• The occasion is thus related by Isaac Walton :

“ For eight years after Sir Henry Wotton's going into Italy, he stood fair and highly valued in the King's opinion, but at last became much clouded by an accident, which I shall proceed to relate.

" At his first going ambassador into Italy, as he passed through Germany, he stayed some days

at Augusta ; where having been in his former travels well known by many of the best note for learning and ingeniousness, (those that are esteemed the virtuosi of that nation,) with whom he passing an evening in merriment, was requested by Christopher Flecamore to write some sentence in his albo, (a book of white paper, which for that purpose many of the German gentry usually carry about them;) and Sir Henry Wotton consenting to the motion, took an occasion from some accidental discourse of the present company, to write a pleasant defini. tion of an ambassador, in these very words :

Legatus est vir bonus peregrè missus ad mentiendum Reipublicæ causâ.

“ Which Sir Henry Wotton could have been content should have been thus Englished :

« An Ambassador is an honest man, sent to LIE ABROAD for the good of his country.

" But the word for LIE (being the hinge upon which the conceit was to turn), was not so exprest in Latin, as would admit (in the hands of an enemy especially), so fair a construction as Sir Henry thought in English. Yet as it was, it slept quietly among other sentences in this albo, almost eight years, till' by accident it fell into the hands of Jasper Scioppius, a Romanist, a man of a restless spirit, and a malicious pen ; who, with books against King James, prints this as a principle of that religion professed by the King, and his ambassador Sir Henry Wotton, then at Venice : and in Venice it was presently after written in several glass. windows, and spitefully declared to be Sir Henry Wotton's.

“ This coming to the knowledge of King James, he apprehended it to be such an oversight, such a weakness, or worse, in Sir Henry Wotton, as caused the King to express much wrath against him: And this caused Sir Henry Wotton to write two apologies, one to Velserus (one of the chiefs of Augusta) in the universal language, which he caused to be printed, and given, and scattered in the most remarkable places both of Germany and Italy, as an antidote against the venomous books of Scioppius; and another apology to King James ; which were both so ingenious, so clear, and so choicely eloquent, that his Majesty (who was a pure judge of it), could not forbear, at the receipt thereof, to declare publicly, that Sir Henry Wotton had commuted sufficiently for a greater offence.'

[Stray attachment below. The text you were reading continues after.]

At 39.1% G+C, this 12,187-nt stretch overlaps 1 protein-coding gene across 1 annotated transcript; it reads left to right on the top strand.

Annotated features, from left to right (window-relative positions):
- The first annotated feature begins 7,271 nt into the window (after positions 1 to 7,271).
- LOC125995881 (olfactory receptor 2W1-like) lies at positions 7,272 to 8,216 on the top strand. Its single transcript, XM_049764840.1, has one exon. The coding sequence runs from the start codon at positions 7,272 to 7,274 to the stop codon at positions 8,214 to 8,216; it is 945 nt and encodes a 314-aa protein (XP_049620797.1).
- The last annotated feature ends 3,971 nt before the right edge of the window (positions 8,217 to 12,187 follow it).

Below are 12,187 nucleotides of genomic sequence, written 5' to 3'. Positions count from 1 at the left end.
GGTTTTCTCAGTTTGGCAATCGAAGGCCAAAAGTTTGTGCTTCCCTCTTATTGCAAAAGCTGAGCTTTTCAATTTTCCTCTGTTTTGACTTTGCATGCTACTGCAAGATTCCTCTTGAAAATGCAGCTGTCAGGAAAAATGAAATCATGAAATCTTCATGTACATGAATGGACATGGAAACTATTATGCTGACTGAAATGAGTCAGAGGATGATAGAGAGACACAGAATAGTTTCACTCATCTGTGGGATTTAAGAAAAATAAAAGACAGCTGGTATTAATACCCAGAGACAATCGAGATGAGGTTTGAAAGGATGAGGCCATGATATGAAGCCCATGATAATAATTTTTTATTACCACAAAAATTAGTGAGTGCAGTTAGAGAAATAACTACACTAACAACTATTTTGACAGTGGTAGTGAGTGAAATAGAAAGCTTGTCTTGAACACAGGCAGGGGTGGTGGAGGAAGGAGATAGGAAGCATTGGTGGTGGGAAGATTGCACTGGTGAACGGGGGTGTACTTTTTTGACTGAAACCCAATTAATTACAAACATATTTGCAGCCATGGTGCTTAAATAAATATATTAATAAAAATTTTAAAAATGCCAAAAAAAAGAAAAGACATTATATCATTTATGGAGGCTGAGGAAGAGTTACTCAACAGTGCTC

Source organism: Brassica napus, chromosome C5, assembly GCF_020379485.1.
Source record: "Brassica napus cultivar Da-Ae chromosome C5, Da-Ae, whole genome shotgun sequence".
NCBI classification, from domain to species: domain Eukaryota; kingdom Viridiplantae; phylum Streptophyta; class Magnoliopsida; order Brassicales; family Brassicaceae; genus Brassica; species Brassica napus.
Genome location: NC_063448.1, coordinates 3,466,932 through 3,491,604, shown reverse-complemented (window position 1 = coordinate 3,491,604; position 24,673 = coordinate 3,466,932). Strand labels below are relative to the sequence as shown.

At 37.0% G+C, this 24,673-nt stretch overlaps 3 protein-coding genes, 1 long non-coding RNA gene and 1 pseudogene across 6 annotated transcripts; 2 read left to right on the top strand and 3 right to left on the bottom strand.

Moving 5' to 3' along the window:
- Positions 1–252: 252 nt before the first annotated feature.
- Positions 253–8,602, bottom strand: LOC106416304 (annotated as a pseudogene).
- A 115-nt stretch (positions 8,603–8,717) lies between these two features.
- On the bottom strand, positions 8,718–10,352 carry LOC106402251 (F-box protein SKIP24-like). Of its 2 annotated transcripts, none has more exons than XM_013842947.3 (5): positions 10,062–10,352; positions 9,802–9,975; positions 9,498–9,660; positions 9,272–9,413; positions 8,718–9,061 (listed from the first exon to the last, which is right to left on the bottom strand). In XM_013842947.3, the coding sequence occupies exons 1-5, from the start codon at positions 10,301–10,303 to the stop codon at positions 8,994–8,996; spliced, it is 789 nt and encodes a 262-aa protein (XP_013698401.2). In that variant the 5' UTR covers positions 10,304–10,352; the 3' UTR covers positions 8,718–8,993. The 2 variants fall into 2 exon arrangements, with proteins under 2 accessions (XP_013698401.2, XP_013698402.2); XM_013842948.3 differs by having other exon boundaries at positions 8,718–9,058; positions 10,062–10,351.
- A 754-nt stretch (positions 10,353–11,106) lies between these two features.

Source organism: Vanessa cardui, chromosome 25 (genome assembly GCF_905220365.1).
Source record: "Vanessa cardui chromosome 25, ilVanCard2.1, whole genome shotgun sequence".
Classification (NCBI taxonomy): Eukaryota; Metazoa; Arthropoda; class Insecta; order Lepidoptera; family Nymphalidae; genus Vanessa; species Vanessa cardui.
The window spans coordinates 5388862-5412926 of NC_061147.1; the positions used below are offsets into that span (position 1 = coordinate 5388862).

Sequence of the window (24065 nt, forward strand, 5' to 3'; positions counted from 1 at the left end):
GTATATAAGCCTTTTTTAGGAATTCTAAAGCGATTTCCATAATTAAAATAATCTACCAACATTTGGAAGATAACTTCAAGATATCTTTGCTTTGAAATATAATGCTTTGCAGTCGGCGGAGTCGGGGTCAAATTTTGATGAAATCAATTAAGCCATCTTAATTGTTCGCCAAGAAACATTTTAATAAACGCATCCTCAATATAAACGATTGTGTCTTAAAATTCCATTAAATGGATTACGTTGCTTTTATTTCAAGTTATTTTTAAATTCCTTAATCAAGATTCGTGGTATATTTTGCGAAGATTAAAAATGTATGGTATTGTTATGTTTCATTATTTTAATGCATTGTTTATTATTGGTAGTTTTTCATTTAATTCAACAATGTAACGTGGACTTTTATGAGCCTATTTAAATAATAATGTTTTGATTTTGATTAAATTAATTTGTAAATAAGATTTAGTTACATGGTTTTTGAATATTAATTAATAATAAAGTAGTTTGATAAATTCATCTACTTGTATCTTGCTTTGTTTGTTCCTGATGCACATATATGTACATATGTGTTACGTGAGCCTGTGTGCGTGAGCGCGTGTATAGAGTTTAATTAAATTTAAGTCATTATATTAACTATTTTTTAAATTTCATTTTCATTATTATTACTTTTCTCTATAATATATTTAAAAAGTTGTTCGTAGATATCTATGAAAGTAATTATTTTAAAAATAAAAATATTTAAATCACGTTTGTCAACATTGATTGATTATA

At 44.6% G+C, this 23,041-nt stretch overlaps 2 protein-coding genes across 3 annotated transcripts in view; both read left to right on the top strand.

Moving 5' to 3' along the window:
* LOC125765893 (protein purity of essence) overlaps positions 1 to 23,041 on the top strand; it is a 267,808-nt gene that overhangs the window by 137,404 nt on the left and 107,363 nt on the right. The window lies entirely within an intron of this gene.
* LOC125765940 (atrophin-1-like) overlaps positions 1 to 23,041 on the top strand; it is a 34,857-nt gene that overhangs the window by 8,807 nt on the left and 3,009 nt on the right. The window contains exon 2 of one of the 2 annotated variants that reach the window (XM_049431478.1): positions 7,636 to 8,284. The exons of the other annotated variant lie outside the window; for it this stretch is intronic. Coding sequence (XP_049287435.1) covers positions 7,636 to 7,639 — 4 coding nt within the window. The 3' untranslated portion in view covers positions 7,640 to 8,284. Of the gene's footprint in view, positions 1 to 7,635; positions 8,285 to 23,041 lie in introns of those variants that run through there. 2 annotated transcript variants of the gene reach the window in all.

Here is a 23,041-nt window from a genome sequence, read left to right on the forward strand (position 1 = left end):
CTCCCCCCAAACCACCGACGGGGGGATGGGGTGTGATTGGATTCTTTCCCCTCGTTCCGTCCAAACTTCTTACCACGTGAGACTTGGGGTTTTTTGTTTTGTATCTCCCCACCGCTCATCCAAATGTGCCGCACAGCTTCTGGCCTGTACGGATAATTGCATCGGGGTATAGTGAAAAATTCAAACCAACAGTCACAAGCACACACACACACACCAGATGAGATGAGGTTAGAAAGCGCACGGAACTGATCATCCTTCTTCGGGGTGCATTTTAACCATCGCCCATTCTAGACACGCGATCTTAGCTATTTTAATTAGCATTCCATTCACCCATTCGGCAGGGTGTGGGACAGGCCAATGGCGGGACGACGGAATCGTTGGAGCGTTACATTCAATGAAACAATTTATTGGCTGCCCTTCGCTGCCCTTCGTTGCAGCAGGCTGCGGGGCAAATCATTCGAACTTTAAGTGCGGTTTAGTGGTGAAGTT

“ And now, as broken bones well set become stronger, so Sir Henry Wotton did not only recover, but was much more confirmed in his Majesty's estimation and favour than formerly he had been.

“ And as that man of great wit and useful fancy, (his friend Dr. Donne,) gave in a will of his, (a will of conceits,) his reputation to his friends, and his industry to his foes, because from thence he received both: So those friends, that in this time of trial laboured to excuse this facetious freedom of Sir Henry Wotton's, were to him more dear, and by him more highly valued ; and those acquaintance that urged this as an advantage against him, caused him by this error to grow both more wise, and (which is the best fruit error can bring forth) for the * future to become more industriously watchful over his longue and pen."

Mr. Scott, however, has mistaken the cause of King James's silence : It was not a token of his consent to the imputation against Grotius, conveyed in “ the Historical Preface;" but it was a token of greater prudence than his Majesty usually displayed. For Grotius and his friends were in possession of other letters from King James, which would have put the sincerity of the monarch in a shape somewhat too questionable, had they been contrasted with his subsequent cruel and despicable conduct towards the Dutch Arminians. But Grotius was too noble an adversary, and entertained too high a reverence for the office, if not for the person of his Majesty, to implicate him needlessly in matters in which he had granted his meddling humour an una bounded indulgence: In the “ Apology” therefore, which, Dr. Bates tells us, (p. 589,) “ was the first work published by Grotius after he had regained his liberty” in 1621, King James saw additional reasons for silence on this topic.